Then there is the example of spontaneous remission of cancer. Think of the differences with the previous example. This is something altogether different: what counts as “spontaneous”, what counts as “remission” and what type of “cancer” exactly? How big is the pool of such events to allow for systematic research? What type of explanations has been previously advanced? Etc. I’m not going to do the homework now, this is not my field, but I’m unimpressed by the comparison of this example to, say, the reality of distant healing through prayer (as unashamedly discussed in IM).
Then there’s the placebo effect, which is also discussed in IM, as if somehow this interesting phenomenon should lead one to believe in dualism or survival. The topic has been a hot one in medical science for the last 15 years or so. There are tons of research and reviews on the topic. There are many issues of definition, methodology, interpretation etc., but it is certainly false to say that “materialists” dismiss it. Otherwise, why should literally every study conducted by materialist medical scientists include a “placebo” group?
you go, three very bad examples to distract one from the only problem
we are dealing with: please establish ESP, veridical perceptions during
OBEs-NDEs and communications from the deceased as facts, and then
look for an explanation.
I do have
a problem with the arrogance of IM in dismissing the successes and constant
progress of cognitive science
proposing a clear and testable alternative.
is not my main concern. My main concern is that any such alternative theory
is not warranted,
the paranormal as not been established
real world behaves exactly as if there was no paranormal in the
I am reminded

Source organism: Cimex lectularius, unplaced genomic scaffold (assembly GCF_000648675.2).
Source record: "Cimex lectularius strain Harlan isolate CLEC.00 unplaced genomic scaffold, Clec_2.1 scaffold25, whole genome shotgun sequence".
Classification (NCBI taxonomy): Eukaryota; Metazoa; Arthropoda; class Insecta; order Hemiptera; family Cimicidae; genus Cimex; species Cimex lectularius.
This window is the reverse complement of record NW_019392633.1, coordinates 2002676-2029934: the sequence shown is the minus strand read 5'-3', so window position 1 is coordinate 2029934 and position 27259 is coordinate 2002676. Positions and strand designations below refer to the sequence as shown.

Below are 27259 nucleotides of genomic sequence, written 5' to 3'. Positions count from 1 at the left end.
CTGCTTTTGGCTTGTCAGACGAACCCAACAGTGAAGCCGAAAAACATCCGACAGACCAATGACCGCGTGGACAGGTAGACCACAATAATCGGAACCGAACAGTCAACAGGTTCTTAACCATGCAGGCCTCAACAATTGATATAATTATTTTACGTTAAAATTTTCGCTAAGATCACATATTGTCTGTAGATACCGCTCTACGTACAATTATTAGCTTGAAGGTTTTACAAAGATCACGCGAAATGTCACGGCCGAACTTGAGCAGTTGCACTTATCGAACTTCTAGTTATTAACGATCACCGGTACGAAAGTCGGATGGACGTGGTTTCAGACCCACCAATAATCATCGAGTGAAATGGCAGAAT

here of a 70’s picture showing Uri Geller covered by electrodes and measuring
machines at SRI, as if the explanation of fraud and chutzpah was to be
found in his physiology.
And you know what that was? It got published in Nature, in one of the bravest and most honest moments in the history of science (read the editor's opening letter about it).
The example of the placebo effect is immediately followed by this gem: (oops, that is another gem... )
That "the mind can affect the body's biochemistry" is what we'd expected IF dualism is true.
disagree more. Why does ST think that dualism is overwhelmingly rejected
by scientists? He surely must realize that the main problem with dualism
is precisely the lack of explanation for how "the mind can affect the body's
biochemistry". By definition, this problem does not exist for materialism:
it is simply a thing we must study carefully. You see, if the “mind” really
is nothing but brain processes, then its effect on the body’s chemistry
is not such a big problem after all. But then, I’m only being a rude PhD
student, what do I know.
IMHO, both views are possible. Dualism and monism could work quite fine.
So, Dieguez's argument, if applied consistently, would be useful to refute and dismiss much of the data accepted by mainstream science. His argument that an explanation is needed would serve to dismiss spontaneous remission of cancer or consciousness. His argument that the data is controversial would serve to refute consciousness too (since there is controversy about if consciousness exists at all, as argued by some eliminative materialists and even by Dieguez who consider it an illusion of the brain)
This is nonsense. I’m not the one suggesting that one should look for a miraculous and revolutionary non-materialist approach to consciousness, spontaneous remission of cancer or the placebo effect. Persons like ST and the authors of IM are. Because these are gaps in our full understanding of the material world, they jump to the conclusion of the “soul of the gaps” (so one is left with a choice to make: either “promissory materialism” or “the soul of the gaps”: take your bets).